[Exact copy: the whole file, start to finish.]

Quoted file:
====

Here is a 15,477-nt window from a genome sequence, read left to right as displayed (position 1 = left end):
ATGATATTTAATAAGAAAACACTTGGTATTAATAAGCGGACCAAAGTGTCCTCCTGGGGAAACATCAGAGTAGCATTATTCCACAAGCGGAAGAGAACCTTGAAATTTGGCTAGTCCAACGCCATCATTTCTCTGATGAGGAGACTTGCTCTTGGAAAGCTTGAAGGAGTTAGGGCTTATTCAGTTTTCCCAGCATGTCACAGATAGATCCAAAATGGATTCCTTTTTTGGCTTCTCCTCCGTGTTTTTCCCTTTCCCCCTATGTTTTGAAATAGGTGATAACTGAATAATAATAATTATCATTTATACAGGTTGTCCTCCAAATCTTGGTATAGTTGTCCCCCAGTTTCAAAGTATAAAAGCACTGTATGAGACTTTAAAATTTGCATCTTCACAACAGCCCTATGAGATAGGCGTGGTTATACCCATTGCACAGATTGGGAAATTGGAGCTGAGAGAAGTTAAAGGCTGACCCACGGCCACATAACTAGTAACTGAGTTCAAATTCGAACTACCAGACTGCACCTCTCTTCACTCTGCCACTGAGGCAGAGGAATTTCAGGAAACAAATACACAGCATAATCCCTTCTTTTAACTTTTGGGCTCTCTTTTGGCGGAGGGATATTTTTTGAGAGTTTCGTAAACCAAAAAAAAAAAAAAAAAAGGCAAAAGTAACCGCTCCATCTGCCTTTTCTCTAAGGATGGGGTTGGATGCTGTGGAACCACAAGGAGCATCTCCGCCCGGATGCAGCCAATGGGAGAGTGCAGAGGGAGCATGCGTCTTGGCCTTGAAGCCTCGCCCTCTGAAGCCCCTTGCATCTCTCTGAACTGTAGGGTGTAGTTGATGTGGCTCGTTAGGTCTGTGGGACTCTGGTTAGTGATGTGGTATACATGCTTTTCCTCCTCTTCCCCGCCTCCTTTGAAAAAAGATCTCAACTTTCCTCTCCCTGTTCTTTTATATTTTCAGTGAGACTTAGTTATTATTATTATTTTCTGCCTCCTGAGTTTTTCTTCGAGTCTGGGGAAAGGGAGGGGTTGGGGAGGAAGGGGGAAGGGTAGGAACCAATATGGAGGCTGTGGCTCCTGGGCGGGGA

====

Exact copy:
Here is a 15,477-nt window from a genome sequence, read left to right as displayed (position 1 = left end):
ATGATATTTAATAAGAAAACACTTGGTATTAATAAGCGGACCAAAGTGTCCTCCTGGGGAAACATCAGAGTAGCATTATTCCACAAGCGGAAGAGAACCTTGAAATTTGGCTAGTCCAACGCCATCATTTCTCTGATGAGGAGACTTGCTCTTGGAAAGCTTGAAGGAGTTAGGGCTTATTCAGTTTTCCCAGCATGTCACAGATAGATCCAAAATGGATTCCTTTTTTGGCTTCTCCTCCGTGTTTTTCCCTTTCCCCCTATGTTTTGAAATAGGTGATAACTGAATAATAATAATTATCATTTATACAGGTTGTCCTCCAAATCTTGGTATAGTTGTCCCCCAGTTTCAAAGTATAAAAGCACTGTATGAGACTTTAAAATTTGCATCTTCACAACAGCCCTATGAGATAGGCGTGGTTATACCCATTGCACAGATTGGGAAATTGGAGCTGAGAGAAGTTAAAGGCTGACCCACGGCCACATAACTAGTAACTGAGTTCAAATTCGAACTACCAGACTGCACCTCTCTTCACTCTGCCACTGAGGCAGAGGAATTTCAGGAAACAAATACACAGCATAATCCCTTCTTTTAACTTTTGGGCTCTCTTTTGGCGGAGGGATATTTTTTGAGAGTTTCGTAAACCAAAAAAAAAAAAAAAAAAGGCAAAAGTAACCGCTCCATCTGCCTTTTCTCTAAGGATGGGGTTGGATGCTGTGGAACCACAAGGAGCATCTCCGCCCGGATGCAGCCAATGGGAGAGTGCAGAGGGAGCATGCGTCTTGGCCTTGAAGCCTCGCCCTCTGAAGCCCCTTGCATCTCTCTGAACTGTAGGGTGTAGTTGATGTGGCTCGTTAGGTCTGTGGGACTCTGGTTAGTGATGTGGTATACATGCTTTTCCTCCTCTTCCCCGCCTCCTTTGAAAAAAGATCTCAACTTTCCTCTCCCTGTTCTTTTATATTTTCAGTGAGACTTAGTTATTATTATTATTTTCTGCCTCCTGAGTTTTTCTTCGAGTCTGGGGAAAGGGAGGGGTTGGGGAGGAAGGGGGAAGGGTAGGAACCAATATGGAGGCTGTGGCTCCTGGGCGGGGA